Irregular heartbeat, or arrhythmia, was more common among participants with PCOS (5.6%) than participants without PCOS (3.7%). Of the participants that did not report a PCOS diagnosis but reported family history of PCOS, 6.2% had arrhythmia.
So, perhaps we can finally dispense with the attitude that the menstrual cycle is some disparate system that should be excluded from other research?
Default male of the week
Haven’t stopped sniggering at this since I first saw it a week ago
Mark Walton
This explanation of why Bristol cathedral is replacing the plaque celebrating the ordination of women is priceless https://t.co/hPi3cL1SQ9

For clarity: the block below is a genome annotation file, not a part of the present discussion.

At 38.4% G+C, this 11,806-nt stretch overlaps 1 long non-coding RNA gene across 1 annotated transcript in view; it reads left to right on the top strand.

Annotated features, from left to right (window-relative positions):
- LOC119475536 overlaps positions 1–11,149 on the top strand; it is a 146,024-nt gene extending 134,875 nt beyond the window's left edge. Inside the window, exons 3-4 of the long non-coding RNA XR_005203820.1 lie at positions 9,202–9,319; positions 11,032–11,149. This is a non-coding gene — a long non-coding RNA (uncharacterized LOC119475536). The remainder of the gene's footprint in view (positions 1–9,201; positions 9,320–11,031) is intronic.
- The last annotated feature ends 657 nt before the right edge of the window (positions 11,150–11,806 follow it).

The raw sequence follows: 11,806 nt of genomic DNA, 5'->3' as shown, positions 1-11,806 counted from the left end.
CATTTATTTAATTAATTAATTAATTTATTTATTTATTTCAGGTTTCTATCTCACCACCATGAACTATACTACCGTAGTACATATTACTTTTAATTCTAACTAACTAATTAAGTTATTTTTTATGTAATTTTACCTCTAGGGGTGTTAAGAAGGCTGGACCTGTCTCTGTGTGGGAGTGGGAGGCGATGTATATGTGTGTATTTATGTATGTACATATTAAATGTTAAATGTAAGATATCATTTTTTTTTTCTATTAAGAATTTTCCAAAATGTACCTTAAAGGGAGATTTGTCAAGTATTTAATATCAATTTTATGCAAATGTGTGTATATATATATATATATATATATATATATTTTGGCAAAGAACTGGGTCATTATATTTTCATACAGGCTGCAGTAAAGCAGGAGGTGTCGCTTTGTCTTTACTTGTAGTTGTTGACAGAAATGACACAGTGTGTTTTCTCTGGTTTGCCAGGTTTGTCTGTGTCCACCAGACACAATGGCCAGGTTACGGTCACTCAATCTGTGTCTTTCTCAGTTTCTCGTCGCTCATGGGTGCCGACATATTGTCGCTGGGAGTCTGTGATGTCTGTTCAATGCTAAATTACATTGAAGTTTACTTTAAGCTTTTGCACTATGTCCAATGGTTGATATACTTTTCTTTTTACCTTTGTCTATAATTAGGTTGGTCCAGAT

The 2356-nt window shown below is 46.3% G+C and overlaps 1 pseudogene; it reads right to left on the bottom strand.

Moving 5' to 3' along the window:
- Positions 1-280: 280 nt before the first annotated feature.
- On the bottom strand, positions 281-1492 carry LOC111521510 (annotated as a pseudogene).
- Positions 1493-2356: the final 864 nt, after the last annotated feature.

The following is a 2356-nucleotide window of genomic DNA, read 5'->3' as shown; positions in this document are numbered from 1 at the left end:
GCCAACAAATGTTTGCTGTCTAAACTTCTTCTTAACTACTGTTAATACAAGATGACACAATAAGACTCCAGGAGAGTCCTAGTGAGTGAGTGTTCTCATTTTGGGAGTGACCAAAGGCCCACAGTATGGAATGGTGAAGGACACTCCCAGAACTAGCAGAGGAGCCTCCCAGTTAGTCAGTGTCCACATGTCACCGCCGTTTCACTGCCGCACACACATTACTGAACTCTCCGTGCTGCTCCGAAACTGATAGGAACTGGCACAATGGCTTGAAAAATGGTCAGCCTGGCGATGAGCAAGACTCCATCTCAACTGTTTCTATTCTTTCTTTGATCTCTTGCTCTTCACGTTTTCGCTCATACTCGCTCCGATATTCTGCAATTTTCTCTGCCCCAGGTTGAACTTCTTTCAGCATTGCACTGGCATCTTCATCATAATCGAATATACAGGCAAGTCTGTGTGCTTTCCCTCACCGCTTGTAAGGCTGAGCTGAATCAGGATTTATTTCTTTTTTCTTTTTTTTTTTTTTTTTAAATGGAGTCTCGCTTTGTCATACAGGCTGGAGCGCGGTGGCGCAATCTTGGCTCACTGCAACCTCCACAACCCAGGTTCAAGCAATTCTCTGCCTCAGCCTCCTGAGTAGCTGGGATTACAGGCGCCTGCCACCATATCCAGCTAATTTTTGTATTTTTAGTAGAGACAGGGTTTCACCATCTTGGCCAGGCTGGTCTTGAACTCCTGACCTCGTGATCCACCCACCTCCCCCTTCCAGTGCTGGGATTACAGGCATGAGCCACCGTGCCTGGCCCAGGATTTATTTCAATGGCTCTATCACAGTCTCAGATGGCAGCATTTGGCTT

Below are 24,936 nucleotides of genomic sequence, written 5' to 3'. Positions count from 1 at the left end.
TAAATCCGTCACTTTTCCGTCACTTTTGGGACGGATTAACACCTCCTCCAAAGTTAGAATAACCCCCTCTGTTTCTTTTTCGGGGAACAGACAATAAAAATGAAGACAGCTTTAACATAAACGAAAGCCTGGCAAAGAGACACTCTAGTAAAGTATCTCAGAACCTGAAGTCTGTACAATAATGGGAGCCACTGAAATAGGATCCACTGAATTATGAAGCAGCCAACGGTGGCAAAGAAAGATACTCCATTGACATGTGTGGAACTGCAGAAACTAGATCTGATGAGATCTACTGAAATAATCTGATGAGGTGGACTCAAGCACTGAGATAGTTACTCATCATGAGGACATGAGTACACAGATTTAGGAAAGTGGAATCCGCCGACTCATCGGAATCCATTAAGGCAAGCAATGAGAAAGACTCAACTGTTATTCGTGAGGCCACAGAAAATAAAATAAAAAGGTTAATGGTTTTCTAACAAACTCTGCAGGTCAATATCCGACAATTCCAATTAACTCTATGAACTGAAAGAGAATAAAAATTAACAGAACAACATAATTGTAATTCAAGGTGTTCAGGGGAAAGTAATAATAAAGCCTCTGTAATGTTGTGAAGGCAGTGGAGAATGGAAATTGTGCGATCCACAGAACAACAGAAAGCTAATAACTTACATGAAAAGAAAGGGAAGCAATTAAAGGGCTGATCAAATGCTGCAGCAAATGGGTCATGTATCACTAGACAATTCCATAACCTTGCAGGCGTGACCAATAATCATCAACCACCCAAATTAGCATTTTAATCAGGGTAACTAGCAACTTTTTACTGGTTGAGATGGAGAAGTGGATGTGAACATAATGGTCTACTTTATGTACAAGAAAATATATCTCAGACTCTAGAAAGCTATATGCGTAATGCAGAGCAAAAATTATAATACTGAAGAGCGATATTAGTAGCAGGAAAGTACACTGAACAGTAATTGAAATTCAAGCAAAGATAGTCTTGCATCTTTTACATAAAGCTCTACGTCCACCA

☠️
If you are enjoying this newsletter, consider becoming a member! Members get access to member-only events, a members-only area, plus the warm glow that comes from supporting the work that goes into producing this weekly blast 😍
Poppy pic of the week
That’s it! Until next time, my dear GFPs…xoxoxo
Did you enjoy this issue?
Become a member for £3 per month
Don’t miss out on the other issues by Caroline Criado Perez
Caroline Criado Perez

Keeping up with the gender data gap (and whatever else takes my fancy). Like the Kardashians, but with more feminist rage. Plus, toilet queue of the week.

You can manage your subscription here.
If you were forwarded this newsletter and you like it, you can subscribe here.
Powered by Revue